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National Carers Week celebrates those who provide care at home
National Carers Week takes place in June every year – the 2011 dates were 13th-19th June. The event is designed to support the six million people in the UK who provide care at home for elderly and disabled people, and is a partnership of nine national charities, namely Age UK, Carers UK, Counsel & Care, Crossroads Care, Dementia UK, Macmillan Cancer Support, MS Society, Parkinson’s UK, and The Princess Royal Trust for Carers.
The partnership was formed in 2001; the week having previously been organised by Carers UK (then known as Carers National Association). Since that time the number of events and activities to celebrate people who provide care at home has risen from 200 to more than 5,000, and the number of local partners from 70 to more than 1,200.
Last year, more than 100,000 carers took part in Carers Week. Around 5,000 events and activities were held across the UK, organised by over 1,200 local organisations. Importantly, more than 300 MPs signed up to support Carers Week.
Celebration and support
Providing care at home is a hugely demanding job that brings great responsibility, often without great financial reward. The reality is that carers make a huge impact: not just on the lives of those individuals who they are caring for, but to their families, doctors and other medical professionals and even to the wider community.
National Carers Week raises awareness of these individuals and their valuable work. Furthermore, it is true to say that many “non-professional” carers do not receive the support that they need in order to provide care at home for their loved ones (for example, elderly husbands caring for their wives). National Care Week provides an opportunity to reach out to these carers so that they realise there is somewhere to turn to for help, resources and companionship.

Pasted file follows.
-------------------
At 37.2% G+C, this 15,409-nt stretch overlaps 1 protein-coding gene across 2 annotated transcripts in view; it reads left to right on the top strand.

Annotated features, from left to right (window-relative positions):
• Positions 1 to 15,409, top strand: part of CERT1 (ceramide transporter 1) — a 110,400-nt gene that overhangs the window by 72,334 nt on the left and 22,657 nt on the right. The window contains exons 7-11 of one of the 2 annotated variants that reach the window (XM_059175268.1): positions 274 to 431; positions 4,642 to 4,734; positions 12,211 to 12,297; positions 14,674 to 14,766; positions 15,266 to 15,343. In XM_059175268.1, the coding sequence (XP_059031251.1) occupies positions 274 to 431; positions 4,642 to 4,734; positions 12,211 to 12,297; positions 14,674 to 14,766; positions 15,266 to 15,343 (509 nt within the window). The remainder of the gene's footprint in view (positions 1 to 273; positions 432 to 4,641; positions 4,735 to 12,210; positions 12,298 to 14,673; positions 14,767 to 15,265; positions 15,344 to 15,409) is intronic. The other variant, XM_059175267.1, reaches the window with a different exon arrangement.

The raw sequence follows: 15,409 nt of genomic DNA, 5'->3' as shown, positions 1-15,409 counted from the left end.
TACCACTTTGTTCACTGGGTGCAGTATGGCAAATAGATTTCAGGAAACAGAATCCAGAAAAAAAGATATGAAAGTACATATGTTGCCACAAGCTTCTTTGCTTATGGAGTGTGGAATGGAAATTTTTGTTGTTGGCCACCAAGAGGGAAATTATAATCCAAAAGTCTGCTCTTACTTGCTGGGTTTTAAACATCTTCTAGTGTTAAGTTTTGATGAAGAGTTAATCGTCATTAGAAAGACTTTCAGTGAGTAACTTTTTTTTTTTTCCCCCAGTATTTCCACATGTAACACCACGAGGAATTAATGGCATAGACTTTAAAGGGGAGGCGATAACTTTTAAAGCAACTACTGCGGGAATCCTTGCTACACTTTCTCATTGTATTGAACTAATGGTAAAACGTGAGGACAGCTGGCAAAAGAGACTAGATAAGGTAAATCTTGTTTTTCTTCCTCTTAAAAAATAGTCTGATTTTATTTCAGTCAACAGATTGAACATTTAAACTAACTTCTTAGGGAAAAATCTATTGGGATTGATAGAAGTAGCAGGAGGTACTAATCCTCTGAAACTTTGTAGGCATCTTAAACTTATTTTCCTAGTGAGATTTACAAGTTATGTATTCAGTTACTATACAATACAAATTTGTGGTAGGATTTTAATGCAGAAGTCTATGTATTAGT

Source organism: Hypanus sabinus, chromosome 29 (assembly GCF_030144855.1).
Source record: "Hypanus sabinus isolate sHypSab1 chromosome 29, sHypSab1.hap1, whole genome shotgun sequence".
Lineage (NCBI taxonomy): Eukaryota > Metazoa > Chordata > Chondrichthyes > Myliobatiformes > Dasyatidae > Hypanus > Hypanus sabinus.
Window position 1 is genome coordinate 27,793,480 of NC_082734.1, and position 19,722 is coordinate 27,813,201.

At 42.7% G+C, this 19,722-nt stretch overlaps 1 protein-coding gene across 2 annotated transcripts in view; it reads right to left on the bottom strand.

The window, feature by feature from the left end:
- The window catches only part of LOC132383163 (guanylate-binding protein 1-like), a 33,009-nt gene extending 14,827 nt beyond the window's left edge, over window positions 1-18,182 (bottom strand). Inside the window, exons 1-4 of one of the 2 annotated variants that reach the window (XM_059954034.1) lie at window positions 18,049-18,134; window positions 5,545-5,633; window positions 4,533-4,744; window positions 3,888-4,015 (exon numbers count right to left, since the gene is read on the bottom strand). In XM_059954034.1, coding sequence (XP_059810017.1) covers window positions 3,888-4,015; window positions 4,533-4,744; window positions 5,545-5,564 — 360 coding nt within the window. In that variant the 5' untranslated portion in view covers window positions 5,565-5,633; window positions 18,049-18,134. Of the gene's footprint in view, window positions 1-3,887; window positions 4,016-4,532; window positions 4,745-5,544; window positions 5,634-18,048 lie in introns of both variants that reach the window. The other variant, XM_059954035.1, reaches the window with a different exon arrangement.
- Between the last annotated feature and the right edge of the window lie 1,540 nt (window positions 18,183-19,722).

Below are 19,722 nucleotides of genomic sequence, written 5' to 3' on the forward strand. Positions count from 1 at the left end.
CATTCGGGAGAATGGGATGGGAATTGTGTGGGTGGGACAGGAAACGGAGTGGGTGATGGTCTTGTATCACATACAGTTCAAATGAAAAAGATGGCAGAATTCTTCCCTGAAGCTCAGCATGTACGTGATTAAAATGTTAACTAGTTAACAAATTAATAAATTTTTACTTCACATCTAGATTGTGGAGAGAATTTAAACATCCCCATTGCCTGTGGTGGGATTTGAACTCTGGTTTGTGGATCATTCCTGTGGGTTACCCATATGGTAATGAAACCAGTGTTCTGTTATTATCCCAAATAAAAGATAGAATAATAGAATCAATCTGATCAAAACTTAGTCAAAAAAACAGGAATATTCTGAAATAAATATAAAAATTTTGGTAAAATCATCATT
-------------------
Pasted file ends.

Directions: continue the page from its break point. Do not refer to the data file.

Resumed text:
Highlighting professional care
National Carers Week focuses on those who provide care at home for their loved ones and are under significant amounts of stress or pressure as a result. Many individuals who are giving care at home to their loved ones do so because they do not want their spouse, parent or other relative taken into residential care.
One of the benefits of National Carers Week will be to show these individuals their options, and these options are not limited to residential care homes. Indeed, it is expected that the initiative will highlight the benefit of professional care at home as a fine alternative to residential care. This involves professionally trained, dedicated carers delivering compassionate care at home for individuals or elderly couples. The carer either visits the individual during the day or night or lives with them on a full-time basis, depending on what is most appropriate for the individual or couple concerned.
Enlisting the services of a high-quality provider of care at home can help to ease the pressure for those caring for their loved ones; it gives the whole family peace of mind to know that their relative is being well looked after in the comforting and familiar surroundings of their own home.